Gunpowder became an important commodity during the period when alchemy was the prevailing theory of material composition. Alchemy, while more advanced than many ancient chemical theories, was not equipped with the knowledge to reliably produce a particular substance with consistent results. It was not until the 1880s that some of the most significant erroneous theories of alchemy and early physics were displaced. In addition, nobody at this time really understood how combustion worked or how chemical compounds formed. The problem of creating black powder began to bring some scientific understanding into the workings of chemistry.
The Alchymist, In Search of the Philosopher’s Stone, Discovers Phosphorus, and prays for the successful Conclusion of his operation, as was the custom of the Ancient Chymical Astrologers.
Medium: Oil on canvas; Joseph Wright of Derby.
Derby Museum and Art Gallery, Derby, U.K.
Around the last quarter of the 18th century, several major breakthroughs in chemistry occurred. First, an Englishman, Henry Cavendish, discovered hydrogen, an important constituent of most combustible materials. Shortly, Joseph Priestley discovered that a certain constituent of the air, now known to be oxygen, was essential for the combustion process. At about the same time, the Swede Karl Scheele independently discovered the same thing.
Roughly concurrently, the famous French chemist, Antoine Lavoisier, researched combustion while he was fulfilling his duties to the French Government as the head of the French Arsenal. Lavoisier studied combustion in hopes of improving the black powder of the day. He most assuredly did succeed in significantly improving black powder and was eventually able to supply improved black powder to the American Colonists during the American Revolution.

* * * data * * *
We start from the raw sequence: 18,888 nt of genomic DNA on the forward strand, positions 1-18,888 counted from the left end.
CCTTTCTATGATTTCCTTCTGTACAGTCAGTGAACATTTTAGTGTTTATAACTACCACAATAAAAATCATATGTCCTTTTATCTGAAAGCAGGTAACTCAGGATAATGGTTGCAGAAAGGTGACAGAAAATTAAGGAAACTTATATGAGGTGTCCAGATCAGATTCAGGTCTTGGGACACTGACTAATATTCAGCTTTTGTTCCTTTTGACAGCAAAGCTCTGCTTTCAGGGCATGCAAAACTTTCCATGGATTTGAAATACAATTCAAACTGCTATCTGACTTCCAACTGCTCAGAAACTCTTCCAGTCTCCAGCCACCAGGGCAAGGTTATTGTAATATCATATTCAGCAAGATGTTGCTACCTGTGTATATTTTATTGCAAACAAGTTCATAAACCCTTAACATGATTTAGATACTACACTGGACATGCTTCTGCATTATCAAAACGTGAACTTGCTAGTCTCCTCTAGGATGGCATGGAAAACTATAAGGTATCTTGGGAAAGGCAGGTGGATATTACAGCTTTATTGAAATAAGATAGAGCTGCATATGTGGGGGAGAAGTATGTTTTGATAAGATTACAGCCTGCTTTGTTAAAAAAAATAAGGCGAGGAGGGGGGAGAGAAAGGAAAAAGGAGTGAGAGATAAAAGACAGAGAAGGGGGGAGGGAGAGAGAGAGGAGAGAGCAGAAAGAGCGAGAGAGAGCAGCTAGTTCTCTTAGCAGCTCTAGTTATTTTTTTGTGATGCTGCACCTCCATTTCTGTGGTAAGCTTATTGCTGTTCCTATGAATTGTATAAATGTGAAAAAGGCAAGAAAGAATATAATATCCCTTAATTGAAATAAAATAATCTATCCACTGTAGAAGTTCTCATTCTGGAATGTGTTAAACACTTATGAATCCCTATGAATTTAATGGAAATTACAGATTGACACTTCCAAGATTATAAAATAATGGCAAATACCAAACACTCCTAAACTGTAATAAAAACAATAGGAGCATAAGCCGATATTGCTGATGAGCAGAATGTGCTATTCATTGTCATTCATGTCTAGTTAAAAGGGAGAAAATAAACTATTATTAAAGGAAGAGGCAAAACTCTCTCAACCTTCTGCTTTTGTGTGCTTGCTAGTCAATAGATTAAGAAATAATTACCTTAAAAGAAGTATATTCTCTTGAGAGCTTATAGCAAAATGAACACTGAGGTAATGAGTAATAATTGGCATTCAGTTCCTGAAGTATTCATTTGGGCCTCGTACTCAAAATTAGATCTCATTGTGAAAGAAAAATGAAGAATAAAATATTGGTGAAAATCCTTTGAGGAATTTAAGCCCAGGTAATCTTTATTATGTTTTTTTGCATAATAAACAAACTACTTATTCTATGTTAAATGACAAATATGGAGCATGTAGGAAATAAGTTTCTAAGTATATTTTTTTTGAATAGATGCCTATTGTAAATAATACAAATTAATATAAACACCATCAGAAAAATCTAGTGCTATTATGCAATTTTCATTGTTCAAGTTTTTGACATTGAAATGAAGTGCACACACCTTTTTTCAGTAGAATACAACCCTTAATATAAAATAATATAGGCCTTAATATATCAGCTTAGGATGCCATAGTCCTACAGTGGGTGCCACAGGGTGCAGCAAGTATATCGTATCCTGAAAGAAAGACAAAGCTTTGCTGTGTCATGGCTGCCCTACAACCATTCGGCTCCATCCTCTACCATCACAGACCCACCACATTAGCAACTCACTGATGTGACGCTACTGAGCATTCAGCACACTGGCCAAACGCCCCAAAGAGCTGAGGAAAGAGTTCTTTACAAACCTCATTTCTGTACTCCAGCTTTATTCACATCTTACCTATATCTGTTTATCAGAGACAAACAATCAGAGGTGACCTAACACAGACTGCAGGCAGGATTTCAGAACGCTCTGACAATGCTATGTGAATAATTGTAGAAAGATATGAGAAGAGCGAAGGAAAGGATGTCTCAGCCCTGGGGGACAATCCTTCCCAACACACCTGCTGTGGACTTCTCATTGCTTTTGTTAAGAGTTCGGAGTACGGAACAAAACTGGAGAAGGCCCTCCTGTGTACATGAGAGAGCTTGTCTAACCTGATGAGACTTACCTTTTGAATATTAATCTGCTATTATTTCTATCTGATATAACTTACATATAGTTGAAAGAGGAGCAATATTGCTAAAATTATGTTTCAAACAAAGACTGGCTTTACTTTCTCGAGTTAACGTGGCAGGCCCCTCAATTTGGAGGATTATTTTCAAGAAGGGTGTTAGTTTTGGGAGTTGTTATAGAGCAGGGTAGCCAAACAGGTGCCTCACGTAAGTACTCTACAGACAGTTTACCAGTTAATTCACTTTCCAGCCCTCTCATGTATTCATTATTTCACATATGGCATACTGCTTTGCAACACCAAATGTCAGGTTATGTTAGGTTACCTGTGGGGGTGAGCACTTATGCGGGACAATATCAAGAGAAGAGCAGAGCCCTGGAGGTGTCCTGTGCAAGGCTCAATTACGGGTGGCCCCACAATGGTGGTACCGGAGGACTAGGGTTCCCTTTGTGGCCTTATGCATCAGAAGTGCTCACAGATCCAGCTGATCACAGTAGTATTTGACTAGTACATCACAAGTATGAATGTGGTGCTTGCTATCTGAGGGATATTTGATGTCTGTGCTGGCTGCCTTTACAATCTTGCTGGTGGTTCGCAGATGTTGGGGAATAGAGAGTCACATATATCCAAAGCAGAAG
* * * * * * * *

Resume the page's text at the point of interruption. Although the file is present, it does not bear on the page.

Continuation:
The late 1700s were heady days for scientific advancement in France, heady days indeed; and, Lavoisier's research into combustion eventually incorporated the theories of Priestly, Scheele and Cavendish. He also combined these theories with those of Robert Boyle who had postulated the properties of gases a few centuries earlier; and, voilà, modern chemistry was born. As a side note, by 1788 Lavoisier had an assistant powder-making apprentice named Eleuthère Irénée du Pont.
Antoine Laurent Lavoisier (1743–1794) and His Wife (Marie Anne Pierrette Paulze, 1758–1836), 1788.
Medium: Oil on canvas; Jacques Louis David French.
This magnificent double portrait dates to 1788, when the artist was the standard-bearer of French Neoclassicism. For political reasons, Lavoisier was obliged to withdraw it from the 1789 Salon, and it was not exhibited for a century. Lavoisier was a chemist and famous for his pioneering studies of gunpowder, oxygen, and the chemical composition of water. In 1789 he published a chemistry textbook illustrated by his wife. Despite his services to both the monarchy and the revolutionary regime, he was guillotined.
The Met Fifth Avenue.
Purchase, Mr. and Mrs. Charles Wrightsman Gift, in honor of Everett Fahy, 1977.
The Metropolitan Museum of Art; NYC.
This was not a good time to work for the King of France; however, and the French Revolution caught up with Lavoisier a short time later. As was the case with most royals and most government officials, the head of the French Arsenal was compelled to the Guillotine.